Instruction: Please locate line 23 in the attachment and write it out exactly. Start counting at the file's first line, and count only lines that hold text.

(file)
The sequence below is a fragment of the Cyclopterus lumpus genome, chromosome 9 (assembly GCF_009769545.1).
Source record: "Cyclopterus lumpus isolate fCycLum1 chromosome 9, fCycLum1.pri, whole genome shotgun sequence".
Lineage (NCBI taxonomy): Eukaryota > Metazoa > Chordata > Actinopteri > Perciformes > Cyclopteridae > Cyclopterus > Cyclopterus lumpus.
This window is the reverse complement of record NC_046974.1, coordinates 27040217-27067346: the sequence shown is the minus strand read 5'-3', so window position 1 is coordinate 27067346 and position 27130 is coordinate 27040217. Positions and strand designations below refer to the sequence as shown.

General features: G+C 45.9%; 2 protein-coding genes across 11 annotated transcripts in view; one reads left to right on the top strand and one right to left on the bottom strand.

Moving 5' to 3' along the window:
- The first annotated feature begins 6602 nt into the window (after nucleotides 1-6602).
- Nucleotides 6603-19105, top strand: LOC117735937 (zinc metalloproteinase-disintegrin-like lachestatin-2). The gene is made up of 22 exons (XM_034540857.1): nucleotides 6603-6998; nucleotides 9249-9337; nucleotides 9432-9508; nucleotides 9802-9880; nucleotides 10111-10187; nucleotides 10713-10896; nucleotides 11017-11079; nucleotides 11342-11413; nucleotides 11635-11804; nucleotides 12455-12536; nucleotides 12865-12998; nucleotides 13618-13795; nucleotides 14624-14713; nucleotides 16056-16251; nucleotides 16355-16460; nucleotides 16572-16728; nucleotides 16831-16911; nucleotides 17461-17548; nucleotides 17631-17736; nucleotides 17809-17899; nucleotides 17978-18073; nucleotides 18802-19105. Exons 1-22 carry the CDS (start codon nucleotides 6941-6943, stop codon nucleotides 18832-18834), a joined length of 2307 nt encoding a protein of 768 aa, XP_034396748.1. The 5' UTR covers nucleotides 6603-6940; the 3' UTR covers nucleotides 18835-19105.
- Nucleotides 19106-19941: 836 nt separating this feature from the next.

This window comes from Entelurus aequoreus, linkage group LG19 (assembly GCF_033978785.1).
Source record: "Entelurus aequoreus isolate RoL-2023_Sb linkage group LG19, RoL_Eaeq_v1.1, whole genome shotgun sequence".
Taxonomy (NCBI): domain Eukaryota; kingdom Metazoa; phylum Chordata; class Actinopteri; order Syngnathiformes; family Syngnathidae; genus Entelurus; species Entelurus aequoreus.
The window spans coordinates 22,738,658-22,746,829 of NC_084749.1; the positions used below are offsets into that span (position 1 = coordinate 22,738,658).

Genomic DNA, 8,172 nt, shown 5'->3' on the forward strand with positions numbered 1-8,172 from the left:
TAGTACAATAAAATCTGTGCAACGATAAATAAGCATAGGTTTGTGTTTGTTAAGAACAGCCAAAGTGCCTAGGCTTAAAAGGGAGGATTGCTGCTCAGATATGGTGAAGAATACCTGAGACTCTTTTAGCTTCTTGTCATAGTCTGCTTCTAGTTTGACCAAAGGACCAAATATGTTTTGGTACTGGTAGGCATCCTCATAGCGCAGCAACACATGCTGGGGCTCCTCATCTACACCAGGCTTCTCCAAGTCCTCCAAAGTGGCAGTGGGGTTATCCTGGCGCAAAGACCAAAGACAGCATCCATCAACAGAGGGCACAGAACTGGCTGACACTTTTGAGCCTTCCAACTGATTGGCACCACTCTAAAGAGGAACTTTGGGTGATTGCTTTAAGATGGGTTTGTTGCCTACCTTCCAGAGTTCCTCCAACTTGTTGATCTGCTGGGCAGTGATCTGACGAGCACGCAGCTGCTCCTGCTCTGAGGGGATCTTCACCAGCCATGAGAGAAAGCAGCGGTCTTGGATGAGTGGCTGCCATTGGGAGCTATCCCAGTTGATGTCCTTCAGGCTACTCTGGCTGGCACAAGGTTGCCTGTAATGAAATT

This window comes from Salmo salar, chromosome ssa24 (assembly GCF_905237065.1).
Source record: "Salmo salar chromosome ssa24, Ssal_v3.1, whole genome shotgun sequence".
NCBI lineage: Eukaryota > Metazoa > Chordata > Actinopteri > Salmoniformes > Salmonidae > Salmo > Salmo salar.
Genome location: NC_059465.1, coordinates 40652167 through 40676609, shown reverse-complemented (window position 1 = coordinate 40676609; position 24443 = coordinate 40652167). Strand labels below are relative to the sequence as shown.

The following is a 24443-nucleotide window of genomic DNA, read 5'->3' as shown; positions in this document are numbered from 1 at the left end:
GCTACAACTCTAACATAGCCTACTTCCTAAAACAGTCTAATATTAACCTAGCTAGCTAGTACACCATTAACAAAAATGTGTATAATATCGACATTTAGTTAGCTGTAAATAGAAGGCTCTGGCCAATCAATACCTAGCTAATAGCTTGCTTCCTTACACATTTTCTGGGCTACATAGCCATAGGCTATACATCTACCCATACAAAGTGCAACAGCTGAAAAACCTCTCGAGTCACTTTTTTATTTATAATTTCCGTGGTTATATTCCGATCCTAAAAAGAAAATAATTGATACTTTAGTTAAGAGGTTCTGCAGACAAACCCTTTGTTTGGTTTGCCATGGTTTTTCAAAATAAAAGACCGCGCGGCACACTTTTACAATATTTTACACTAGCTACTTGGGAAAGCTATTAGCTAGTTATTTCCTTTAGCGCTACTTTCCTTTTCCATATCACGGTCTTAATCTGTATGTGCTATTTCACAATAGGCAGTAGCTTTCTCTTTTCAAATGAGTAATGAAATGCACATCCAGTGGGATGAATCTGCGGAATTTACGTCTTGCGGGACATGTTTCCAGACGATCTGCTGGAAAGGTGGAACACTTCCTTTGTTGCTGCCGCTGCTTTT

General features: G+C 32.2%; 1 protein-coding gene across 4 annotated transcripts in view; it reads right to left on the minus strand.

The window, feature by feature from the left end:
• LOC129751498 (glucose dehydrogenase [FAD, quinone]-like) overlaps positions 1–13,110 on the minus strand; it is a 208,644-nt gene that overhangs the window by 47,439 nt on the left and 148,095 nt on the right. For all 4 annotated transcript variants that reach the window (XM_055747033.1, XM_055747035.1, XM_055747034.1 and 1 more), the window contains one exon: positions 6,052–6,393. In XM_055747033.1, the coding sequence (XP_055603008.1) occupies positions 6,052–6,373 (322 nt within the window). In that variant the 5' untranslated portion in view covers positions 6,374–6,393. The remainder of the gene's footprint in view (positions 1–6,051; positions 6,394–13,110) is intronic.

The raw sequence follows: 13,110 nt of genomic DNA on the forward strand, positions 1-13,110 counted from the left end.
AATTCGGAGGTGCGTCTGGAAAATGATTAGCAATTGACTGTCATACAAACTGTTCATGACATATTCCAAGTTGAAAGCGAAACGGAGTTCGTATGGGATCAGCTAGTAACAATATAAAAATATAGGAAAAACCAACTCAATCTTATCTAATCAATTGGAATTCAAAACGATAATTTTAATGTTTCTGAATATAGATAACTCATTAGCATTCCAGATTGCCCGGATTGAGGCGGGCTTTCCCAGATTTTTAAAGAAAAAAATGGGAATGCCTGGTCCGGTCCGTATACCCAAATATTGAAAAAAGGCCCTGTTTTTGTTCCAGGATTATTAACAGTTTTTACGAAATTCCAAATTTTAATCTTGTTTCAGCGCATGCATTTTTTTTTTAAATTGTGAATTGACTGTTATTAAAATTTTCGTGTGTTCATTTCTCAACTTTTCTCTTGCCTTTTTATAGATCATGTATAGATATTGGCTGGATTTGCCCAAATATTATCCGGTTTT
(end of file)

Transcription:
The window, feature by feature from the left end: